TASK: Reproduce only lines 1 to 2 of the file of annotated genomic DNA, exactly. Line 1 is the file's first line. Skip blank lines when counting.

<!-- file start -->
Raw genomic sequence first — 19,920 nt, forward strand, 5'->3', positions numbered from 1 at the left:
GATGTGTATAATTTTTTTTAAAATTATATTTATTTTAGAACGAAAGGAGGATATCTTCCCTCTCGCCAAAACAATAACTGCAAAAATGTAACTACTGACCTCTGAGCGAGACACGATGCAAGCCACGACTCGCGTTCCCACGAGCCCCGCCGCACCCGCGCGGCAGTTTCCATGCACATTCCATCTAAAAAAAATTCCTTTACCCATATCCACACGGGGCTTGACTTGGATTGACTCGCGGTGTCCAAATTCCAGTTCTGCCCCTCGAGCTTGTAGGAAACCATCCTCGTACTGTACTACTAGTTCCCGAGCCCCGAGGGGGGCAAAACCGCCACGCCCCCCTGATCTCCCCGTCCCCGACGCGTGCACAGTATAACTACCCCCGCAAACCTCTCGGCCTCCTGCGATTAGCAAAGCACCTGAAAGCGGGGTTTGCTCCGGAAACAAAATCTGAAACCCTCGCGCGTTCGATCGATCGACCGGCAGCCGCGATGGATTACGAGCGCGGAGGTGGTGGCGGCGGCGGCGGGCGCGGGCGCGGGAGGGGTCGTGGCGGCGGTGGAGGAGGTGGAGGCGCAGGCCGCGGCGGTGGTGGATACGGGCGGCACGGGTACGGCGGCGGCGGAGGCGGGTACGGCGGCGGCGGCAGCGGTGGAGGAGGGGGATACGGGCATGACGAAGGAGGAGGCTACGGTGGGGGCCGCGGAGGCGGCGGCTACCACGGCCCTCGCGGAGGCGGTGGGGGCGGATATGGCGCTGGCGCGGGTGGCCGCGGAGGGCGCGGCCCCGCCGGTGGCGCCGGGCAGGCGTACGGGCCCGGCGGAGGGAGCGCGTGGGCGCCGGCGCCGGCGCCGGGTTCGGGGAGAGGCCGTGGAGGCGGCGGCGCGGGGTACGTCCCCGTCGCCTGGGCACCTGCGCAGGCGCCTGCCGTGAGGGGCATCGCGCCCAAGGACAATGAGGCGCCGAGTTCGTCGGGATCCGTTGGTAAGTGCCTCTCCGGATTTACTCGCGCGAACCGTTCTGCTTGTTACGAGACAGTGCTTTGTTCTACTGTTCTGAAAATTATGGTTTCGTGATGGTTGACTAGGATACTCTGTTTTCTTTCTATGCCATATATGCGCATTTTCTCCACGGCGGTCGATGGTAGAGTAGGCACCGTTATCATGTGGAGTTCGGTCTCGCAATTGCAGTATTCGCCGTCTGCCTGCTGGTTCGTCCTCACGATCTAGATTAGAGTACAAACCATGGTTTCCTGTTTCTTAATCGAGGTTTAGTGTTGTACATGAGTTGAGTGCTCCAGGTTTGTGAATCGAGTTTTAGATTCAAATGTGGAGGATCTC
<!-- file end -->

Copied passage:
Raw genomic sequence first — 19,920 nt, forward strand, 5'->3', positions numbered from 1 at the left:
GATGTGTATAATTTTTTTTAAAATTATATTTATTTTAGAACGAAAGGAGGATATCTTCCCTCTCGCCAAAACAATAACTGCAAAAATGTAACTACTGACCTCTGAGCGAGACACGATGCAAGCCACGACTCGCGTTCCCACGAGCCCCGCCGCACCCGCGCGGCAGTTTCCATGCACATTCCATCTAAAAAAAATTCCTTTACCCATATCCACACGGGGCTTGACTTGGATTGACTCGCGGTGTCCAAATTCCAGTTCTGCCCCTCGAGCTTGTAGGAAACCATCCTCGTACTGTACTACTAGTTCCCGAGCCCCGAGGGGGGCAAAACCGCCACGCCCCCCTGATCTCCCCGTCCCCGACGCGTGCACAGTATAACTACCCCCGCAAACCTCTCGGCCTCCTGCGATTAGCAAAGCACCTGAAAGCGGGGTTTGCTCCGGAAACAAAATCTGAAACCCTCGCGCGTTCGATCGATCGACCGGCAGCCGCGATGGATTACGAGCGCGGAGGTGGTGGCGGCGGCGGCGGGCGCGGGCGCGGGAGGGGTCGTGGCGGCGGTGGAGGAGGTGGAGGCGCAGGCCGCGGCGGTGGTGGATACGGGCGGCACGGGTACGGCGGCGGCGGAGGCGGGTACGGCGGCGGCGGCAGCGGTGGAGGAGGGGGATACGGGCATGACGAAGGAGGAGGCTACGGTGGGGGCCGCGGAGGCGGCGGCTACCACGGCCCTCGCGGAGGCGGTGGGGGCGGATATGGCGCTGGCGCGGGTGGCCGCGGAGGGCGCGGCCCCGCCGGTGGCGCCGGGCAGGCGTACGGGCCCGGCGGAGGGAGCGCGTGGGCGCCGGCGCCGGCGCCGGGTTCGGGGAGAGGCCGTGGAGGCGGCGGCGCGGGGTACGTCCCCGTCGCCTGGGCACCTGCGCAGGCGCCTGCCGTGAGGGGCATCGCGCCCAAGGACAATGAGGCGCCGAGTTCGTCGGGATCCGTTGGTAAGTGCCTCTCCGGATTTACTCGCGCGAACCGTTCTGCTTGTTACGAGACAGTGCTTTGTTCTACTGTTCTGAAAATTATGGTTTCGTGATGGTTGACTAGGATACTCTGTTTTCTTTCTATGCCATATATGCGCATTTTCTCCACGGCGGTCGATGGTAGAGTAGGCACCGTTATCATGTGGAGTTCGGTCTCGCAATTGCAGTATTCGCCGTCTGCCTGCTGGTTCGTCCTCACGATCTAGATTAGAGTACAAACCATGGTTTCCTGTTTCTTAATCGAGGTTTAGTGTTGTACATGAGTTGAGTGCTCCAGGTTTGTGAATCGAGTTTTAGATTCAAATGTGGAGGATCTC